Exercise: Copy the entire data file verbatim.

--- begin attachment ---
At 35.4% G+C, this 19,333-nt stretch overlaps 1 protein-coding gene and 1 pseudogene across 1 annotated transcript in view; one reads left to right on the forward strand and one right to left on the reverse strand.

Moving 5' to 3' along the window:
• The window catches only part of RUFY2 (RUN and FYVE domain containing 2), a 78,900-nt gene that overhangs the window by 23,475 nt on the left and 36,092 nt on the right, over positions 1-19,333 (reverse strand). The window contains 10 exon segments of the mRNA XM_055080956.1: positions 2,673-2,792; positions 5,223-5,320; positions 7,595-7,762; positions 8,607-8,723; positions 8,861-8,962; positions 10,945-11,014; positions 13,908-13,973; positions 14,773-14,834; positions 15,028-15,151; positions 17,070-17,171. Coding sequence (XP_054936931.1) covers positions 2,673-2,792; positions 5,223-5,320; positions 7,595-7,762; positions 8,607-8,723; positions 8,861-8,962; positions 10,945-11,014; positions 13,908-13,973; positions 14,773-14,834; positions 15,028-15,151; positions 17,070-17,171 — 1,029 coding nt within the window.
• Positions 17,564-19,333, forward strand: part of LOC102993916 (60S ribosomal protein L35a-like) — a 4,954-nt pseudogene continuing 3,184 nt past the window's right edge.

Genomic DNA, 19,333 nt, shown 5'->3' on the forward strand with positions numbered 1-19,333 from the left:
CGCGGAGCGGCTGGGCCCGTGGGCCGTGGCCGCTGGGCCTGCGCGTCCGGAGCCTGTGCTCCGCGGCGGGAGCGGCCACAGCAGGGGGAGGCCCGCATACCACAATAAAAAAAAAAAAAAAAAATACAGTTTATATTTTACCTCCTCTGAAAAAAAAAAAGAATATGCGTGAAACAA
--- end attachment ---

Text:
At 35.4% G+C, this 19,333-nt stretch overlaps 1 protein-coding gene and 1 pseudogene across 1 annotated transcript in view; one reads left to right on the forward strand and one right to left on the reverse strand.

Moving 5' to 3' along the window:
• The window catches only part of RUFY2 (RUN and FYVE domain containing 2), a 78,900-nt gene that overhangs the window by 23,475 nt on the left and 36,092 nt on the right, over positions 1-19,333 (reverse strand). The window contains 10 exon segments of the mRNA XM_055080956.1: positions 2,673-2,792; positions 5,223-5,320; positions 7,595-7,762; positions 8,607-8,723; positions 8,861-8,962; positions 10,945-11,014; positions 13,908-13,973; positions 14,773-14,834; positions 15,028-15,151; positions 17,070-17,171. Coding sequence (XP_054936931.1) covers positions 2,673-2,792; positions 5,223-5,320; positions 7,595-7,762; positions 8,607-8,723; positions 8,861-8,962; positions 10,945-11,014; positions 13,908-13,973; positions 14,773-14,834; positions 15,028-15,151; positions 17,070-17,171 — 1,029 coding nt within the window.
• Positions 17,564-19,333, forward strand: part of LOC102993916 (60S ribosomal protein L35a-like) — a 4,954-nt pseudogene continuing 3,184 nt past the window's right edge.

Genomic DNA, 19,333 nt, shown 5'->3' on the forward strand with positions numbered 1-19,333 from the left:
CGCGGAGCGGCTGGGCCCGTGGGCCGTGGCCGCTGGGCCTGCGCGTCCGGAGCCTGTGCTCCGCGGCGGGAGCGGCCACAGCAGGGGGAGGCCCGCATACCACAATAAAAAAAAAAAAAAAAAATACAGTTTATATTTTACCTCCTCTGAAAAAAAAAAAGAATATGCGTGAAACAA